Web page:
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Want to build a new walk in shower...couple of questions

Want to build a new walk in shower...couple of questions

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Old 06-08-16, 07:58 AM
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Want to build a new walk in shower...couple of questions

Hi,

this may be a dumb question and I think I already know the answer. I want to replace my existing pre-fab (ie leaky piece of crap) shower with a nice, tiled walk in. Problem is, the footprint for the new shower will extend onto the existing tile. Do I need to remove the tile under the new shower or can I just level it out? If I do remove it, how is the best way to do so without destroying the rest of the floor?

It's a tiny bathroom and the tiles are 18". I can't see a way to make it work removing whole tiles, I'll need to make a cut about 3/4 through one row.


Also, I will need to move the fixtures about 3 feet from their current location. Can I do this with flexible water line or do I need to get a plumber to move the metal pipes?

Thanks for your help.
 
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Old 06-08-16, 08:01 AM
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The shower floor needs a continuous pan under it; either rigid [plastic/metal] or rubber. Not sure that can be done without removing tile. You don't want flexible lines in the wall! What type of plumbing do you have? copper, pex, something else?
 
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Old 06-08-16, 08:05 AM
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Thanks!

The water lines are copper.

I knew about the pan part, will get someone to do that for me. Was just wondering about how to handle the tile. Any ideas about how to remove it?
 
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Old 06-08-16, 10:24 AM
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A pre formed shower pan would fit on top of the tile. The pan is set in a mortar bed that would compensate for the tile thickness. The drain pipe might have to be adjusted. The other option is to mark the footprint of the shower pan on the existing tile and then cut the tile at the mark. The excess tile could then be removed without damaging the rest. Tile is usually removed with elbow grease - hammer and chisel or a handy bar w/safety glasses and a long sleeve shirt.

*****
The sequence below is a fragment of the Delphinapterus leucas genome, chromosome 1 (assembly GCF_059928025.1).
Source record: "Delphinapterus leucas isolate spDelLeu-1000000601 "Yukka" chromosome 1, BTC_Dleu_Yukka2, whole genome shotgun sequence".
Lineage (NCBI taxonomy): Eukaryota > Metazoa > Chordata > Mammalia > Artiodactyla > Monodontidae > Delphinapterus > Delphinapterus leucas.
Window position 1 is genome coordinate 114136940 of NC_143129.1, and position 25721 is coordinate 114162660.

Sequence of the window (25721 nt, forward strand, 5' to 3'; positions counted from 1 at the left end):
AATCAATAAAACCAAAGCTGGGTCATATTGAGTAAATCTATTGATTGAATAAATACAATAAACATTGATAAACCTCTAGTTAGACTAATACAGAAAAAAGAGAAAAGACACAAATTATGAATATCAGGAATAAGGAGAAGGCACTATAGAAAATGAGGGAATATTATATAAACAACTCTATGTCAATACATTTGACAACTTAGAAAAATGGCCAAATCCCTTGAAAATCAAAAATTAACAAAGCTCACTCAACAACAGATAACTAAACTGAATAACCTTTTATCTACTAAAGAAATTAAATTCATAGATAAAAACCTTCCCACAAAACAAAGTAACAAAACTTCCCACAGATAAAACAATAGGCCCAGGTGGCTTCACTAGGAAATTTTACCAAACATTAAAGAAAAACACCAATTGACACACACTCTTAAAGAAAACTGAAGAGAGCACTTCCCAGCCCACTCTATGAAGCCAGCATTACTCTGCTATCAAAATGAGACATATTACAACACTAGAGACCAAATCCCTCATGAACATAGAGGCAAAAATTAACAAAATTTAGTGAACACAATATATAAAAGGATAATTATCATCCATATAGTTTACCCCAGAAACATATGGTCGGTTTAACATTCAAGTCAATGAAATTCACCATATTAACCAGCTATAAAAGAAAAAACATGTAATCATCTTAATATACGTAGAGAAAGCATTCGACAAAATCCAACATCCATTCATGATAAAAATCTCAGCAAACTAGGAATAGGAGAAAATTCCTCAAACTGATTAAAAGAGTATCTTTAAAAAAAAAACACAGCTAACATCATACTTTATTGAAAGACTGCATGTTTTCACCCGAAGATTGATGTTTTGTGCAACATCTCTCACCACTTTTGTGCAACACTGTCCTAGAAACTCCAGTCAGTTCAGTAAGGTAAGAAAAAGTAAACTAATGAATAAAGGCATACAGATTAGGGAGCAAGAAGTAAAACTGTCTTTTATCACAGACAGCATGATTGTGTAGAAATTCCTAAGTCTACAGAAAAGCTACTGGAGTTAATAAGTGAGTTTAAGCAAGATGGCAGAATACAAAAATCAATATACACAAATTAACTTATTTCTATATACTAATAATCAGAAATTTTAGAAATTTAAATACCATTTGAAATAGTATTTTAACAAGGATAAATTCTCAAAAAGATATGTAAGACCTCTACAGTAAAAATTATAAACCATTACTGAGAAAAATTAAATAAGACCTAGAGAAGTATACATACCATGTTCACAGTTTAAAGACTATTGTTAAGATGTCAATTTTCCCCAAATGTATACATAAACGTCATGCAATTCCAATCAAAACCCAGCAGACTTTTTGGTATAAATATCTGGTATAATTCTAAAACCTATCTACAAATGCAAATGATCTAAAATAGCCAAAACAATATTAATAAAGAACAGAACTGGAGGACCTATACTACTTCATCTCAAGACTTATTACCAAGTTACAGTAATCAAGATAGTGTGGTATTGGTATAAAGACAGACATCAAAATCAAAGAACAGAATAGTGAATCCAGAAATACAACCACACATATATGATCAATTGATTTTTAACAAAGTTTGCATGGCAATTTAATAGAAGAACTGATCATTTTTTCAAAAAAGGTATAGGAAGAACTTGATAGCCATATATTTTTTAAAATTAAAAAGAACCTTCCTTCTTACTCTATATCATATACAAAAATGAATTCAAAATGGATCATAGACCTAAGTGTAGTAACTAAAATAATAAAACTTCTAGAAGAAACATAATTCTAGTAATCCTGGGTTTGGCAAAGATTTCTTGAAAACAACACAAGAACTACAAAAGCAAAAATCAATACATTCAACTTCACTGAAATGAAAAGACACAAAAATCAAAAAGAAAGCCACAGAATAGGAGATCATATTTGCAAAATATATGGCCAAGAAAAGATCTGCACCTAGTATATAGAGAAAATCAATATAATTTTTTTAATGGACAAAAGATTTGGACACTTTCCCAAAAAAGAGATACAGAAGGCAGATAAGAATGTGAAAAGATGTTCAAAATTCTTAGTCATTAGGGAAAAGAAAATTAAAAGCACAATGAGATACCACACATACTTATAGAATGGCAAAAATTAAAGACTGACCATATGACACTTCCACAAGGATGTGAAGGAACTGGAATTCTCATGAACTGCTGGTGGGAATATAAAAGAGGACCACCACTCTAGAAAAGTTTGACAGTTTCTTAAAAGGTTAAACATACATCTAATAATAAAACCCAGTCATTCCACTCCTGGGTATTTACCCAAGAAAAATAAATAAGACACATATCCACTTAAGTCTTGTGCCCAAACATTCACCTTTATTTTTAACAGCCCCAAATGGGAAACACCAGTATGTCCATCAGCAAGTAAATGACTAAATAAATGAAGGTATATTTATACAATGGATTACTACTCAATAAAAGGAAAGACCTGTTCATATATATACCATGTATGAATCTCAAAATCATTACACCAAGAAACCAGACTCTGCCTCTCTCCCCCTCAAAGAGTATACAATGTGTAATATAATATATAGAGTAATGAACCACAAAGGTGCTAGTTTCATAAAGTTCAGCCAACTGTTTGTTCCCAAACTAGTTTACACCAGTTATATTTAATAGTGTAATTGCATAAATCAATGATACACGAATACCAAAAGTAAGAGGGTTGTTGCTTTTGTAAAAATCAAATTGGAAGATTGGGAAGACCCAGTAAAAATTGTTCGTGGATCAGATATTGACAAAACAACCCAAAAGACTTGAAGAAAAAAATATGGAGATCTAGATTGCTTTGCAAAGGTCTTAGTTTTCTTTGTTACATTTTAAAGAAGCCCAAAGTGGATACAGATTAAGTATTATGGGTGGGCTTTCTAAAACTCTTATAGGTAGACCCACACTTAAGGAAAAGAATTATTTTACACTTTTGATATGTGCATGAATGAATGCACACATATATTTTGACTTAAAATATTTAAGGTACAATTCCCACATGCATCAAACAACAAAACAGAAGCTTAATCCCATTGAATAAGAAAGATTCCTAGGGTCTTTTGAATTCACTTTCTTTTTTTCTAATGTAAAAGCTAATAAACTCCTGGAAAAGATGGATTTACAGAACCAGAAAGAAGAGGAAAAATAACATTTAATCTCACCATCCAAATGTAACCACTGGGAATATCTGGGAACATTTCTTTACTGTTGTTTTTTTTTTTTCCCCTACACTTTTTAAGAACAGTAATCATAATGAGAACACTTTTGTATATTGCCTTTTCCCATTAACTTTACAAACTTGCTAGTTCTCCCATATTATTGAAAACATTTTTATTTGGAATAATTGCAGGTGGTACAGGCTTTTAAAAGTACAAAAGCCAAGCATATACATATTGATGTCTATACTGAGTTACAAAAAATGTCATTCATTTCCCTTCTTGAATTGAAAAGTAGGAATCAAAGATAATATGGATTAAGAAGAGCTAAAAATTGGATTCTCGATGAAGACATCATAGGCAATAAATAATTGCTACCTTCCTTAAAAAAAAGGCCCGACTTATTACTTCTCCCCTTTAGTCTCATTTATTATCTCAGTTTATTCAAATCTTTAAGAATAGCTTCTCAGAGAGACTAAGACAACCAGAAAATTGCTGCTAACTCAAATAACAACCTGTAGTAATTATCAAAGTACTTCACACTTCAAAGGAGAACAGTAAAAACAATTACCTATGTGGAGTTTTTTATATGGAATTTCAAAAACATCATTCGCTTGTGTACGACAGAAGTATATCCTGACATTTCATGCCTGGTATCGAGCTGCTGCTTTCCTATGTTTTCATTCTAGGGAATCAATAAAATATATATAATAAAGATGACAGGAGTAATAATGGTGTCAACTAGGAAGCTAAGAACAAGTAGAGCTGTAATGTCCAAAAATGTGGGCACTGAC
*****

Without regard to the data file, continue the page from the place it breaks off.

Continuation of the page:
The existing copper pipes could be replaced with PEX. It has some flexibility.
 
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Old 06-09-16, 04:58 AM
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Diamond blade on a rotozip with shopvac running will cut the tile. Will kick up a lot of dust, so make sure the shop vac is held directly behind the blade. Then chisel out the unwanted tile.

I would have a plumber move the supply and drain for the vanity to better reflect where the new fixture will be located.
 
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Old 06-09-16, 08:21 AM
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Thank you!! I need to get a rotozip, that's exactly what I was looking for.

I actually managed to find a two sided glass enclosure that will work for the limited amount of space that I have, that way I don't have to frame in the third side (old unit is a round, corner shower). I shouldn't have to move the fixtures, either.
 
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Old 06-09-16, 12:45 PM
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They make it look so easy....eye protection, dust mask, shop vac running, door closed and sealed with masking tape. If you have a window in the bathroom, a box fan pointing out during operations will help manage dust.

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